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Survival Myth Busted: Finding directions by tree moss

moss myth busted, find directions from moss
600 300 Survival Common Sense Blog | Emergency Preparedness

One of the pervasive folk legends about finding directions  in the wilderness or woods, is that moss grows on a certain side of a tree or rock. Just find your way by observing where the moss is,  according to this theory, and you won’t get lost.

According to my compass, the moss was on the west side of this stump. (Leon Pantenburg photo)

According to my compass, the moss was on the west side of this stump. (Leon Pantenburg photos)

by Leon Pantenburg

According to this traditional old “wisdom” the moss is thickest on the north side of a tree in the northern hemisphere. In the southern hemisphere, the moss is thickest on the south side.

Subsequently, this survival tip will help you to find your way in a forest.

But the newspaper guy in me had to ask: What direction does the moss point? Is there a difference in the location of the forest and the way the moss points? What are the variations? Why? Where did this legend come from?

The basis for this directional moss idea may have come from general information about moss. Moss produces spores instead of seeds, and it needs a damp  environment to reproduce.  Moss spores don’t survive in dry areas.

The sun shines from the south in the northern hemisphere, so a tree’s north side is generally more shaded and damp.  It stands to reason that there would be more moss on the damp  – the north – side

The moss myth never got far with me. In the dense, deciduous forests of Mississippi where I used to hunt and ramble, I could never find any pattern for the moss. In any dense, thick forest – where the sun doesn’t penetrate as far – it seems like you’ll see mosses on all sides of the trees. In some of standing water swamp areas where I used to wader-hunt for ducks, the moss was everywhere. It sometimes varied because of the fluctuating water levels!

Moss grows everywhere in this temperate rain forest in Oregon.

Moss grows everywhere in this temperate rain forest in Oregon.

As for rocks, well, mosses will grow on almost anything if conditions are favorable.  I suppose you might find more

moss direction myth, find directions from moss

The moss on these trees at Camp Makulla was also on the west side!

moss on the north side of rocks in an open area, but in a shaded forest, chances are good that the rocks will be completely covered.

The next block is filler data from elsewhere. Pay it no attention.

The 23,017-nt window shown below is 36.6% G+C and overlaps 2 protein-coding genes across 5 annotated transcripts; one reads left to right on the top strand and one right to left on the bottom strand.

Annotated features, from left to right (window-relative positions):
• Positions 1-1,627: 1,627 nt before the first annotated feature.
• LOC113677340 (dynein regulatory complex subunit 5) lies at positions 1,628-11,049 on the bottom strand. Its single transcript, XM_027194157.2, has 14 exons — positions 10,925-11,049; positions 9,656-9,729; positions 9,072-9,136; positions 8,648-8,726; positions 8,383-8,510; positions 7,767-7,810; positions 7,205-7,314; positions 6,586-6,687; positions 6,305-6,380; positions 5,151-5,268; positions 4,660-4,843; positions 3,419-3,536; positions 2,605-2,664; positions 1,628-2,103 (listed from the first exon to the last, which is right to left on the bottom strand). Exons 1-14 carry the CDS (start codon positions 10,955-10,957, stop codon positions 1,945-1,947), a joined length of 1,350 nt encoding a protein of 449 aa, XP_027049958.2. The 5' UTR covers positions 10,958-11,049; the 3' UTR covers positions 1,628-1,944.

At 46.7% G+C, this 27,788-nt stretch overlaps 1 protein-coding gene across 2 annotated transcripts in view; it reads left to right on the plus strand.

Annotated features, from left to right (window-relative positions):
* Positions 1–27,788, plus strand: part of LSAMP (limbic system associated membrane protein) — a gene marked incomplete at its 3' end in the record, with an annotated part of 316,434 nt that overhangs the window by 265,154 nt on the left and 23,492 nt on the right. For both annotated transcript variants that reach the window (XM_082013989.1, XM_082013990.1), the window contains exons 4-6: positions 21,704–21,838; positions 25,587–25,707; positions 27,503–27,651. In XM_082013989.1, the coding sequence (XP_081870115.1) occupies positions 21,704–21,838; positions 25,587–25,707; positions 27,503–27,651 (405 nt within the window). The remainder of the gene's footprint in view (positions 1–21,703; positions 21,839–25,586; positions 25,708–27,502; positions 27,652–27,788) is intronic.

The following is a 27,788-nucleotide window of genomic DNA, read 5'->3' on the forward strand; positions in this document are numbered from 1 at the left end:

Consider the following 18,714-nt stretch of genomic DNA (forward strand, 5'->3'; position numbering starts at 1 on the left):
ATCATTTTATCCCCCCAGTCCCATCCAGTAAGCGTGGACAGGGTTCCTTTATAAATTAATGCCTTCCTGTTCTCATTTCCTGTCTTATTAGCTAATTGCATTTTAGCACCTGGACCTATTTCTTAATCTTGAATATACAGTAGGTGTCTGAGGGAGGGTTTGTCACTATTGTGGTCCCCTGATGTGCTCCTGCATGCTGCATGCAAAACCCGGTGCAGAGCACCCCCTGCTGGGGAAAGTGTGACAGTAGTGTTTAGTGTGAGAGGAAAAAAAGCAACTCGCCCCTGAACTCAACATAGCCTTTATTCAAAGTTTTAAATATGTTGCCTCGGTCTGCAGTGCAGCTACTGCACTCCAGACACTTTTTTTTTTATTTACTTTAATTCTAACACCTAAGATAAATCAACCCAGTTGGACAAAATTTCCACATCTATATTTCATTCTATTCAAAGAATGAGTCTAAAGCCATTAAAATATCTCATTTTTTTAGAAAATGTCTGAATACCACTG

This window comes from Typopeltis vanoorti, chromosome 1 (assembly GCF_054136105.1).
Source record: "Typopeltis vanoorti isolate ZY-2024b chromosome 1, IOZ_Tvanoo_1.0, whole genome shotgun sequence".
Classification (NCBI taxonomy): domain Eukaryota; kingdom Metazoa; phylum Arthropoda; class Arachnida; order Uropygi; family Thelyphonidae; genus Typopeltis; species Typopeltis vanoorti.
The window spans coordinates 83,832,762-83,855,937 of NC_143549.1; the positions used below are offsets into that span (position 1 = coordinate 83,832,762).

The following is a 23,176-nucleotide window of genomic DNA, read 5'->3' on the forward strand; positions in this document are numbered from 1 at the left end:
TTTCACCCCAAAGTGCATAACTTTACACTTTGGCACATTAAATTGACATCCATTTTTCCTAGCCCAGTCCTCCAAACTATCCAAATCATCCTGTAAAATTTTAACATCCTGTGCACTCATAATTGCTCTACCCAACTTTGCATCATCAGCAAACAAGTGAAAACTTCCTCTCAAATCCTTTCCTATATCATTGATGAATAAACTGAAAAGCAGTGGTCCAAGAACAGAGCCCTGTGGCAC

There are apparently so many variables about where and when moss grows in a forest  that a firm rule can’t be established.

In July, 2010, I was at Camp Makualla Boy Scout camp in the Cascades with some of the scouts from Troop 18 in Bend. There was a lull in the action, so I took my compass and camera and went walking. The idea was to check out this directional moss theory. (I never need much excuse to ramble through the woods!)

I couldn’t find a consistent pattern anywhere. In one area, the moss grew on the west side of the trees, because there had been some timbering going on that let in more sunlight. A short distance away, the trees and underbrush were so dense that moss was everywhere.

lichen in desert, moss myth, find directions from moss

The lichen on this dead juniper tree in the desert grew on the top!

One of my requirements for a wilderness survival tip is consistency. The skill or technique must work every time, because there is no room for error when it comes to survival.

To me, the bottom line on the moss directional theory is this: Moss grows everywhere in the wilderness. There is not enough consistency, that I could find, to lend credibility to this “survival tip.”

Don’t depend on finding your way, based on directions gotten from the moss on trees. This idea is NOT something to promote or rely on.

Subsequently, I dub direction finding by observing  moss growth a myth. And I proclaim that myth busted!

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7 comments
  • darekk

    In my opinion mosses grow on the less-lit side (damper), what is not necessary the northern side. For example they can grow on southern side in case of bright clearing in north and dense forest in south. So an examination of trees on larger area is needed to recognize the direction correctly. Once I drew special attention on mosses in the forest – almost no correlation with N/S directions.
    (please do not approve my previous comments)

  • Leon

    Great philosophy – provided the sun is out. I also noticed this moss incongruity in Iowa, Minnesota, Mississippi, California and other states where I thought to look. I would never place my faith in moss for finding directions. If you’re already lost, you could go in the wrong direction, further widening the search area for SAR.

  • Big L

    Soooo…what happens inOregon is the norm and nothing else is possible? Great, then I guess all beaches are covered in rocks and “gooey”ducks and really pale people. If it comes to survival in a triple canopy situation, I’d grasp at any straw for a chance to live. I’d rather take a chance on moss than do nothing. But the sun always comes up every day, and without it the moss wouldn’t do jack. So just use the sun if you’re lost. Don’t rely on the direction of water if you’re on terrain or near the continental divide or fault lines. Always use the sun.

  • Paula

    Moss growing in every direction in a dark forest doesn’t disprove the old tale. It just means you can’t tell for sure which north is.

  • Leon

    Just because somebody wrote about something doesn’t make it true. Take all survival advice – including this – with a grain of salt.

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